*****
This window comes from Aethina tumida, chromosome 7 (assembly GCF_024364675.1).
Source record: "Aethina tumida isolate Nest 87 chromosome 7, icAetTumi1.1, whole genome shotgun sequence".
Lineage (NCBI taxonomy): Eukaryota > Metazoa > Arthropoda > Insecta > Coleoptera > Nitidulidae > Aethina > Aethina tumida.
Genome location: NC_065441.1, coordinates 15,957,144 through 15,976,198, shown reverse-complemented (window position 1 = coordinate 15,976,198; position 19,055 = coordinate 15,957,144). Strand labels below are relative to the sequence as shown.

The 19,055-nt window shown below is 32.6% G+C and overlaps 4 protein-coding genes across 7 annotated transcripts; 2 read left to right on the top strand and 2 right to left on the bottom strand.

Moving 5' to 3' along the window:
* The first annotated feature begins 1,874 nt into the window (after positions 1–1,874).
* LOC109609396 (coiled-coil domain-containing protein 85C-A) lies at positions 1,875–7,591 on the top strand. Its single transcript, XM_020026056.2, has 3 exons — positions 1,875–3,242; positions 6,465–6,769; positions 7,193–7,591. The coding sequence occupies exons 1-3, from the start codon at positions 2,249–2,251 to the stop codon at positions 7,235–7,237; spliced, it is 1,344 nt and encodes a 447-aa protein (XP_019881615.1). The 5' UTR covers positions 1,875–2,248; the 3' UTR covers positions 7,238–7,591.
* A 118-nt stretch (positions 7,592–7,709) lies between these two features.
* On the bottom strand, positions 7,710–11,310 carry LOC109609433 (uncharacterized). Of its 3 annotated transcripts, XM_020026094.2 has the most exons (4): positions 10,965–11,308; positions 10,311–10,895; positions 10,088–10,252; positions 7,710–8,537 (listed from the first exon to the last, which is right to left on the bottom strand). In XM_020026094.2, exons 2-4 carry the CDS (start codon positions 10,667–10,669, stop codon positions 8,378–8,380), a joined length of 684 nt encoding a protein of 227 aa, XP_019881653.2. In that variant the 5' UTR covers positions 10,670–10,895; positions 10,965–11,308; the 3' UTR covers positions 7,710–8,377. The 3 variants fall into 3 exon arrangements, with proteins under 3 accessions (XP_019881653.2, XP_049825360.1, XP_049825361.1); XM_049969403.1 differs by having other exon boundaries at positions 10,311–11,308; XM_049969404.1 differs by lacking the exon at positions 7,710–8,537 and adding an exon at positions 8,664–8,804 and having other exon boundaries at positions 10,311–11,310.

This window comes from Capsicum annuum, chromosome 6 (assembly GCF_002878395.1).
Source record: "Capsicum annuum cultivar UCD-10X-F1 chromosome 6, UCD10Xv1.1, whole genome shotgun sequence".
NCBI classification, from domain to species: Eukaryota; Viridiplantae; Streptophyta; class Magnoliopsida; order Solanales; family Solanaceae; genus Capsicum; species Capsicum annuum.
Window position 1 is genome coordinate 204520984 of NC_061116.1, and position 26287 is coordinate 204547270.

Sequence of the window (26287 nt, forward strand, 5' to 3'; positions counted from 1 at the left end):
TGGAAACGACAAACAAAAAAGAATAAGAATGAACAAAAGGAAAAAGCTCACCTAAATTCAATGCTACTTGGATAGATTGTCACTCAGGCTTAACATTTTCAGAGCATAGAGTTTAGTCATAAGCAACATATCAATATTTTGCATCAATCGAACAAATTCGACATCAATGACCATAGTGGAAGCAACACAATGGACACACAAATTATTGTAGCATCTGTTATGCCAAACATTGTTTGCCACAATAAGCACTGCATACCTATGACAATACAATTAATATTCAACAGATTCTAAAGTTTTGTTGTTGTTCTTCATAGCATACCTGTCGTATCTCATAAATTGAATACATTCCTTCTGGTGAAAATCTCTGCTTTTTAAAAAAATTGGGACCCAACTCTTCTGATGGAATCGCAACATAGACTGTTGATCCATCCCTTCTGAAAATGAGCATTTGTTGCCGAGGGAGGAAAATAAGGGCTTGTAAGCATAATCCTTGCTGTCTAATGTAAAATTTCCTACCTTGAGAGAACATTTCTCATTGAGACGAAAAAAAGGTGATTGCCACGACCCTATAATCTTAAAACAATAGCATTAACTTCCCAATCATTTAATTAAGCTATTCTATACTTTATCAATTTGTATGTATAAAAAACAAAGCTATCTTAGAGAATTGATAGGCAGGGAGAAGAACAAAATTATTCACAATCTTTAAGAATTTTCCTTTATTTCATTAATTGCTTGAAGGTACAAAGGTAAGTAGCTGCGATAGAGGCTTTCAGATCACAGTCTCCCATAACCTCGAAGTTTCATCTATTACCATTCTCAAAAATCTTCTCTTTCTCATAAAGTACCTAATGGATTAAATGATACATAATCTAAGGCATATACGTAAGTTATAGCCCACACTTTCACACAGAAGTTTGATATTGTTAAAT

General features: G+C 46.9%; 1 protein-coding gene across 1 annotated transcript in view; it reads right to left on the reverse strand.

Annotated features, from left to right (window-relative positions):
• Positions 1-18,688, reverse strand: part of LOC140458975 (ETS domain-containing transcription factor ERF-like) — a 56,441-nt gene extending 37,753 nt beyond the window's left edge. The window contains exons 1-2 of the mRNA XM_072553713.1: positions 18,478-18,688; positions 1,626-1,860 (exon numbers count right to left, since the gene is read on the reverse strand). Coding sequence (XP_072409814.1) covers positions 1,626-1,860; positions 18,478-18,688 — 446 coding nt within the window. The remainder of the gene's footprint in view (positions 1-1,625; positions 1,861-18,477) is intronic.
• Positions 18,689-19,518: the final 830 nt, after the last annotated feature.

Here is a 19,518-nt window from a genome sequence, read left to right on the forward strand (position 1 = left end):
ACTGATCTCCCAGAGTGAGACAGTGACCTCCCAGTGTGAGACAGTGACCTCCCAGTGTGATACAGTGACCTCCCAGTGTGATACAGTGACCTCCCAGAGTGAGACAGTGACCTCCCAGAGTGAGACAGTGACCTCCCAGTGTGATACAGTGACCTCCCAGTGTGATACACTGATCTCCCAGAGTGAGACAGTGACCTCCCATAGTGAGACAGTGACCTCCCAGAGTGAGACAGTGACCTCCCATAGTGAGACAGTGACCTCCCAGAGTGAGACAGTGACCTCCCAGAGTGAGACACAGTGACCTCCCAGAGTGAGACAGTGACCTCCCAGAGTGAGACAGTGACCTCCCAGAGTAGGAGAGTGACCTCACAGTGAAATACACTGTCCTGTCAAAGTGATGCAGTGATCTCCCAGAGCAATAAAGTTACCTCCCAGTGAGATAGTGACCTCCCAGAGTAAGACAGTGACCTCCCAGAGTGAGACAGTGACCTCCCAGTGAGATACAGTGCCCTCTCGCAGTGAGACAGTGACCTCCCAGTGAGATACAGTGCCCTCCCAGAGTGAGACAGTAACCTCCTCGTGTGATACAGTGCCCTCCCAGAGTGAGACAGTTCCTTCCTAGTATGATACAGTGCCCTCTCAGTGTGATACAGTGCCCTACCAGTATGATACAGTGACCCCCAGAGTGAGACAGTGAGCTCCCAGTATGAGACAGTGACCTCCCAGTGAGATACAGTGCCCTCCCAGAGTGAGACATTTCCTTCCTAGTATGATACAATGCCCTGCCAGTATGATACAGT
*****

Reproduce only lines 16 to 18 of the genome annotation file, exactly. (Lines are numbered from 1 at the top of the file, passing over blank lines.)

TGGAAACGACAAACAAAAAAGAATAAGAATGAACAAAAGGAAAAAGCTCACCTAAATTCAATGCTACTTGGATAGATTGTCACTCAGGCTTAACATTTTCAGAGCATAGAGTTTAGTCATAAGCAACATATCAATATTTTGCATCAATCGAACAAATTCGACATCAATGACCATAGTGGAAGCAACACAATGGACACACAAATTATTGTAGCATCTGTTATGCCAAACATTGTTTGCCACAATAAGCACTGCATACCTATGACAATACAATTAATATTCAACAGATTCTAAAGTTTTGTTGTTGTTCTTCATAGCATACCTGTCGTATCTCATAAATTGAATACATTCCTTCTGGTGAAAATCTCTGCTTTTTAAAAAAATTGGGACCCAACTCTTCTGATGGAATCGCAACATAGACTGTTGATCCATCCCTTCTGAAAATGAGCATTTGTTGCCGAGGGAGGAAAATAAGGGCTTGTAAGCATAATCCTTGCTGTCTAATGTAAAATTTCCTACCTTGAGAGAACATTTCTCATTGAGACGAAAAAAAGGTGATTGCCACGACCCTATAATCTTAAAACAATAGCATTAACTTCCCAATCATTTAATTAAGCTATTCTATACTTTATCAATTTGTATGTATAAAAAACAAAGCTATCTTAGAGAATTGATAGGCAGGGAGAAGAACAAAATTATTCACAATCTTTAAGAATTTTCCTTTATTTCATTAATTGCTTGAAGGTACAAAGGTAAGTAGCTGCGATAGAGGCTTTCAGATCACAGTCTCCCATAACCTCGAAGTTTCATCTATTACCATTCTCAAAAATCTTCTCTTTCTCATAAAGTACCTAATGGATTAAATGATACATAATCTAAGGCATATACGTAAGTTATAGCCCACACTTTCACACAGAAGTTTGATATTGTTAAAT

General features: G+C 46.9%; 1 protein-coding gene across 1 annotated transcript in view; it reads right to left on the reverse strand.

Annotated features, from left to right (window-relative positions):